|Scientific Name: Pomoxis annularis |
Other Common Names: speckled perch, silver bass, papermouth
The white crappie has a compressed, deep-silvery body, with shades of green or brown on its back. It has five to 10 dark vertical bars on each side and a whitish belly. It is “hump-backed” with five or six spines in the dorsal fin. The dorsal fin, anal fin and tail contain a combination of dark spots and bands.
Habitats and Habits
Although widely stocked across the state, white crappie are not native to North Carolina and were most likely introduced in the late 1800s. Some of the best white crappie populations are found in Piedmont reservoirs, rivers and large ponds. White crappie are apparently intolerant of acidic waters and are virtually absent from the Coastal region.
White crappie seem to thrive in warmer and more turbid waters than black crappie. They are closely associated with structure, often found near fallen trees, stumps, docks and thick stands of aquatic vegetation.
Small white crappie feed mainly on insects, freshwater shrimp and nymphs, while larger crappie prefer small fish and larger insects. They are especially active at sunrise, sunset and at night during the summer months.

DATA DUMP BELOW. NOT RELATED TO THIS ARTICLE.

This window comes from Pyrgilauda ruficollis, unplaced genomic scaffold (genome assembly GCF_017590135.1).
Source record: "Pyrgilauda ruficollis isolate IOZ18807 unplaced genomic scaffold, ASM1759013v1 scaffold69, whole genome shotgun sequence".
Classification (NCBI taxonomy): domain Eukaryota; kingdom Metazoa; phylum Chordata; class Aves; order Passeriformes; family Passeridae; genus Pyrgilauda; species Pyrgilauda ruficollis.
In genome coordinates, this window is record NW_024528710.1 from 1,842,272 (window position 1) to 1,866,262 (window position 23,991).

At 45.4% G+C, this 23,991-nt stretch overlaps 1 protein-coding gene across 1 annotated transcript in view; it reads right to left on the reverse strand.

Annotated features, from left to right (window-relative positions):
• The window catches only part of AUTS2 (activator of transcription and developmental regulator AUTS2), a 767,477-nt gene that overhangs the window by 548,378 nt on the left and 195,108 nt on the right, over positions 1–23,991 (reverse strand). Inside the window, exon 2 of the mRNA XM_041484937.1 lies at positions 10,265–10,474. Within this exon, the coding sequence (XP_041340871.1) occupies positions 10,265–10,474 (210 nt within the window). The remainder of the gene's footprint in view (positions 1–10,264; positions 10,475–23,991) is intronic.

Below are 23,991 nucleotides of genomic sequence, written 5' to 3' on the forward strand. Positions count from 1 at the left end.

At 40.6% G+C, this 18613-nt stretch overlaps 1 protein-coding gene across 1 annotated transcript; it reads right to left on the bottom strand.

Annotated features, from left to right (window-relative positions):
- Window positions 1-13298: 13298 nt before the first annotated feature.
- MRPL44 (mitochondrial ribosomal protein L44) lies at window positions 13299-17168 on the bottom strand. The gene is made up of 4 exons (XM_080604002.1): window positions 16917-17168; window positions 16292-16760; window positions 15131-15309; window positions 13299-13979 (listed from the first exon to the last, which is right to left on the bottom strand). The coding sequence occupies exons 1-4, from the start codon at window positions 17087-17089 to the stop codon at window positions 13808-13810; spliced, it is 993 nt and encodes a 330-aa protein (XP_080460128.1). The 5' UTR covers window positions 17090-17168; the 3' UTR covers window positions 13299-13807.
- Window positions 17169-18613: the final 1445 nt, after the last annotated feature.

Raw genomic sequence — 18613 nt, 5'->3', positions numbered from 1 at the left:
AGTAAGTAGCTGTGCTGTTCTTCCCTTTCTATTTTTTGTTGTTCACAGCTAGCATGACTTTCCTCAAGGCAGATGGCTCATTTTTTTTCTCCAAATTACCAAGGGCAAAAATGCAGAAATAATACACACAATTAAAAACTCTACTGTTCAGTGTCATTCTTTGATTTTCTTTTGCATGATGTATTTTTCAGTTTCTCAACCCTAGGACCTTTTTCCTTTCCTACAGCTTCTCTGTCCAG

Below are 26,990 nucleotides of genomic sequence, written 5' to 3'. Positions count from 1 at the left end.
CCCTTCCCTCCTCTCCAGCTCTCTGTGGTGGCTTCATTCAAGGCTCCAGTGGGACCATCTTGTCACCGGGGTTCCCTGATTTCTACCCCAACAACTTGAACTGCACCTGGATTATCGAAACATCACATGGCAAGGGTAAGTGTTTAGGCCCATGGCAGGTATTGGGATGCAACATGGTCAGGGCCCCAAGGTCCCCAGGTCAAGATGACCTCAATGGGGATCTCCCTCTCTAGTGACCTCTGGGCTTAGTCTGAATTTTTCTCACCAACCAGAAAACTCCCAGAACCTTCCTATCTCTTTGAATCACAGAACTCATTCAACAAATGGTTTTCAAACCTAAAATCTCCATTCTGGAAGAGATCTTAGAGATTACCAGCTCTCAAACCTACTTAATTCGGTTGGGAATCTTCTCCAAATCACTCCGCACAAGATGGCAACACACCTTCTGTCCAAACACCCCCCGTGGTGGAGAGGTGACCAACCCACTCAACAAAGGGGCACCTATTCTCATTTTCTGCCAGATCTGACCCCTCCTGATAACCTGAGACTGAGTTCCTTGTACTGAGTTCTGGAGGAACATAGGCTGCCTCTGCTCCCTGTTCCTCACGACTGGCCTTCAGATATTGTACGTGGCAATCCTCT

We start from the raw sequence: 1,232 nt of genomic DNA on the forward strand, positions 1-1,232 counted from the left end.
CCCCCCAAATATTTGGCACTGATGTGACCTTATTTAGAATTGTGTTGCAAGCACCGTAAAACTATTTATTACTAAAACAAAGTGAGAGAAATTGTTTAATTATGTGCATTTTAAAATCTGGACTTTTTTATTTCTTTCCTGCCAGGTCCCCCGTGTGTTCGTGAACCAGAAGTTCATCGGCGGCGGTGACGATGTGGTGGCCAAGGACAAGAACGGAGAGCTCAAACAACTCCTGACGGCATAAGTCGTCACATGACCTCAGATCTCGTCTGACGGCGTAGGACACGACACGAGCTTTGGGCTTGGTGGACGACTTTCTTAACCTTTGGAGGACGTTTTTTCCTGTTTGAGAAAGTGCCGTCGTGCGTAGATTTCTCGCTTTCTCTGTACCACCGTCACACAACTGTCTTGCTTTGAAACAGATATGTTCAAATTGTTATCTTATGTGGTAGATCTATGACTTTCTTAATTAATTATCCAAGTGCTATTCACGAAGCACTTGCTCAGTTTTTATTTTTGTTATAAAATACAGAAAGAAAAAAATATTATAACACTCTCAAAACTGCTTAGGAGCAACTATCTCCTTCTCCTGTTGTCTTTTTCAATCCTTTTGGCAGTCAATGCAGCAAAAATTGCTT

Young yellow perch eat zooplankton and aquatic insects. As they get larger, yellow perch may eat worms, crustaceans, insects, mollusks and other fish. Yellow perch are sight feeders and usually feed during daylight hours. They actively feed throughout the year, even during winter.
White crappie bite best on live minnows, small jigs and spinners. The best time to fish for white crappie is during the spring spawning season when fish move into shallow shoreline areas. Anglers should concentrate on areas with brush, stumps and docks. To concentrate crappie, anglers will often make “crappie attractors” by sinking Christmas trees and other woody debris. During summer and early fall, reservoir crappie move into deeper water along creek channels, roadbeds and submerged points. The fall can be another hot fishing time for crappie as they move inshore again for a short time.